Feds Asked Banks to Search Private Transactions for Terms Like ‘MAGA,’ ‘Trump’ for Jan. 6 Probe

Feds Asked Banks to Search Private Transactions for Terms Like ‘MAGA,’ ‘Trump’ for Jan. 6 Probe

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The Treasury Department’s financial crime bureau is being accused of colluding with the FBI to track bank transactions of Jan. 6 participants.

FinCEN, the U.S. Treasury Department’s financial crime-fighting unit, is being accused of urging banks to comb through the private transactions of customers using terms like “MAGA” and “Trump” on behalf of federal law enforcement in its investigations of people involved in the Jan. 6, 2021 incident at the U.S. Capitol.

House Judiciary Committee Chairman Jim Jordan (R-Ohio) leveled the accusation in a letter to former FinCEN director Noah Bishoff, in what the lawmaker described as “pervasive financial surveillance” carried out at the request of law enforcement that raises doubts about Treasury’s “respect for fundamental civil liberties.”

The letter comes as the House Judiciary Committee and the Select Subcommittee on the Weaponization of the Federal Government (also chaired by Mr. Jordan) are conducting oversight of the receipt by federal law enforcement of information about U.S. citizens without legal process and by means of private sector entities such as banks.

Mr. Jordan said in the letter that the two committees are in possession of documents indicating that FinCEN sent out materials to banks on behalf of law enforcement that outlined so-called “typologies” of persons of interest in the wake of the Jan. 6 Capitol breach.

The materials FinCEN allegedly sent out to banks and other financial institutions aimed to identify transactions on behalf of the FBI.

People clash with police and security forces at the U.S. Capitol in Washington, on Jan. 6, 2021. (Brent Stirton/Getty Images)
People clash with police and security forces at the U.S. Capitol in Washington, on Jan. 6, 2021. (Brent Stirton/Getty Images)

‘MAGA’ on the Menu

The materials included a document recommending a series of search terms that banks should use to identify persons of interest in the FBI’s sweeping Jan. 6 probe, per Mr. Jordan’s letter.

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Specifically, the terms included words like “MAGA” (short for former President Donald Trump’s signature slogan, “Make America Great Again”), as well as “Trump” and the purchase of religious texts and subscriptions to media outlets containing “extremist views.”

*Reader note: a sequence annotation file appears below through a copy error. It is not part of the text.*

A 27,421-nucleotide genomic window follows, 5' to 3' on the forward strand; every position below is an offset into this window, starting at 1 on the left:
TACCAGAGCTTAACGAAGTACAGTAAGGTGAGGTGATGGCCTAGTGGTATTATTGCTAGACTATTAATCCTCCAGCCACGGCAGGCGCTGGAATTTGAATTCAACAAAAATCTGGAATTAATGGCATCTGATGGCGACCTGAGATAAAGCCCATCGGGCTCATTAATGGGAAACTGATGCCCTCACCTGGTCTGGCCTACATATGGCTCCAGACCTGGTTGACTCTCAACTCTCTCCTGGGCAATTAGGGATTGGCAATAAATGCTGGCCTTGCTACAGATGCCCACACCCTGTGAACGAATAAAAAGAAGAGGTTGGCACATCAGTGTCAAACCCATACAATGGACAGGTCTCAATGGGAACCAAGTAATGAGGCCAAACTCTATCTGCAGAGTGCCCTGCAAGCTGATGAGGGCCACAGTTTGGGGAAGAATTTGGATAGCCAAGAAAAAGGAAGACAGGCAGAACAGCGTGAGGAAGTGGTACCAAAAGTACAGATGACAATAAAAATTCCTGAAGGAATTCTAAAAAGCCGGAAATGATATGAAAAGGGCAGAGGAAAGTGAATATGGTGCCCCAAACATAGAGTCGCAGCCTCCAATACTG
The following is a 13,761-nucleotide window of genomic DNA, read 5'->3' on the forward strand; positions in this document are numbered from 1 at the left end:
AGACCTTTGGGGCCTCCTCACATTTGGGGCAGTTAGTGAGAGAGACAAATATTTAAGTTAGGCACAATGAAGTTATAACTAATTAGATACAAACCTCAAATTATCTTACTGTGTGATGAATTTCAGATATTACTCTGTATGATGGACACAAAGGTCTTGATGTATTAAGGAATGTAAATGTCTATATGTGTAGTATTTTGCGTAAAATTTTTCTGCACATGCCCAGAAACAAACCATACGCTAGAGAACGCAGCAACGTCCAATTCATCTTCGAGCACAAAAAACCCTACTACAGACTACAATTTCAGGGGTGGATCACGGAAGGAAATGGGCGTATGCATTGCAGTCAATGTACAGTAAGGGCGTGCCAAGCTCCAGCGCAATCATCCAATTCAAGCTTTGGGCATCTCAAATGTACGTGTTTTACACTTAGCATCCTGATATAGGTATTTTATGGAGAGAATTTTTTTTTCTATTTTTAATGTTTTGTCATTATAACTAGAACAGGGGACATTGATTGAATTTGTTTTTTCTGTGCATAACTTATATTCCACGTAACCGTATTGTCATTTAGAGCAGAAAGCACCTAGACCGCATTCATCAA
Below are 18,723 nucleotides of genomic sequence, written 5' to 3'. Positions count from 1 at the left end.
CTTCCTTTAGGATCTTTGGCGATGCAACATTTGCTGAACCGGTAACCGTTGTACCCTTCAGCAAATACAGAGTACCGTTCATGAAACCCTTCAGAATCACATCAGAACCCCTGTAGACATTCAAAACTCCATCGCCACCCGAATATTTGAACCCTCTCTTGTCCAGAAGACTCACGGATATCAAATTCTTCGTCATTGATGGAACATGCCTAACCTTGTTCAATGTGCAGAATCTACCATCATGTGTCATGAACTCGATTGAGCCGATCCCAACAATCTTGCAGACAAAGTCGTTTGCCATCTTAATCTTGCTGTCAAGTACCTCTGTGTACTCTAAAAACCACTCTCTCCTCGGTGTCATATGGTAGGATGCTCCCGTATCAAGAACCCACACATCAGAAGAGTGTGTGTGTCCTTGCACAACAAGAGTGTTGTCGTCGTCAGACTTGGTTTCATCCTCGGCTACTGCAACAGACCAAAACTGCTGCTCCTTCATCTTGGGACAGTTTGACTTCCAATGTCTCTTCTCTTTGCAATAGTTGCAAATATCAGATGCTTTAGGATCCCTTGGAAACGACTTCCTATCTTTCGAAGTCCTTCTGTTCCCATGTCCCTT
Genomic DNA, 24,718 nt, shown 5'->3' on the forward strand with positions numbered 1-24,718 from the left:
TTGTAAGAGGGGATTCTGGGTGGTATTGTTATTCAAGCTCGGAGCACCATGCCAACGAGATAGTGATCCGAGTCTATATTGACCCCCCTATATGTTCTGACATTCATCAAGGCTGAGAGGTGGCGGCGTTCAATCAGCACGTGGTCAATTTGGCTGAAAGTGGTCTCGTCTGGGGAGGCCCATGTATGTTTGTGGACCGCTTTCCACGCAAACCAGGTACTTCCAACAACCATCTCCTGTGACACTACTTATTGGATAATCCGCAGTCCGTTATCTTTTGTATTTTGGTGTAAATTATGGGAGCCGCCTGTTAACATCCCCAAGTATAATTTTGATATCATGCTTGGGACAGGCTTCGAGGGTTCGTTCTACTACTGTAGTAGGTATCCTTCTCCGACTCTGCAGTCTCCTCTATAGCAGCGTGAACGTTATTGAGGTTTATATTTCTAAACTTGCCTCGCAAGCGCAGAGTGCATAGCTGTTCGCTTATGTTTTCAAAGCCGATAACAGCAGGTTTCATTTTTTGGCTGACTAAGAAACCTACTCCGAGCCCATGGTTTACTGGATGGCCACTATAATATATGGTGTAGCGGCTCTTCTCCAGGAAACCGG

“According to this analysis, FinCEN warned financial institutions of ‘extremism’ indicators that include ‘transportation charges, such as bus tickets, rental cars, or plane tickets, for travel to areas with no apparent purpose,’ or ‘the purchase of books (including religious texts) and subscriptions to other media containing extremist views,’” Mr. Jordan wrote.

“In other words, FinCEN urged large financial institutions to comb through the private transactions of their customers for suspicious charges on the basis of protected political and religious expression,” the lawmaker charged.

“What was also flagged?” the House Judiciary chief asked on X. “If you bought a religious text, like a BIBLE, or shopped at Bass Pro Shop.”

The FBI declined to comment, while neither FinCEN nor the Treasury Department returned a request to respond to Mr. Jordan’s allegations.

The latest revelations of apparent inter-agency collusion to crack down on those involved in the Jan. 6 incident comes on the heels of the third anniversary of the Capitol breach—and the Biden administration’s pledge to hunt down “all” Jan. 6 suspects, even if they didn’t enter the Capitol or weren’t even there that day.

Sporting Goods Get Flagged

The two committees headed by Mr. Jordan have obtained other records of note, per the letter.

FinSEC allegedly distributed slides that explain how financial institutions can use Merchant Category Codes (MCCs) to identify customers whose transactions may reflect an association with potential homegrown violent extremists or active shooters.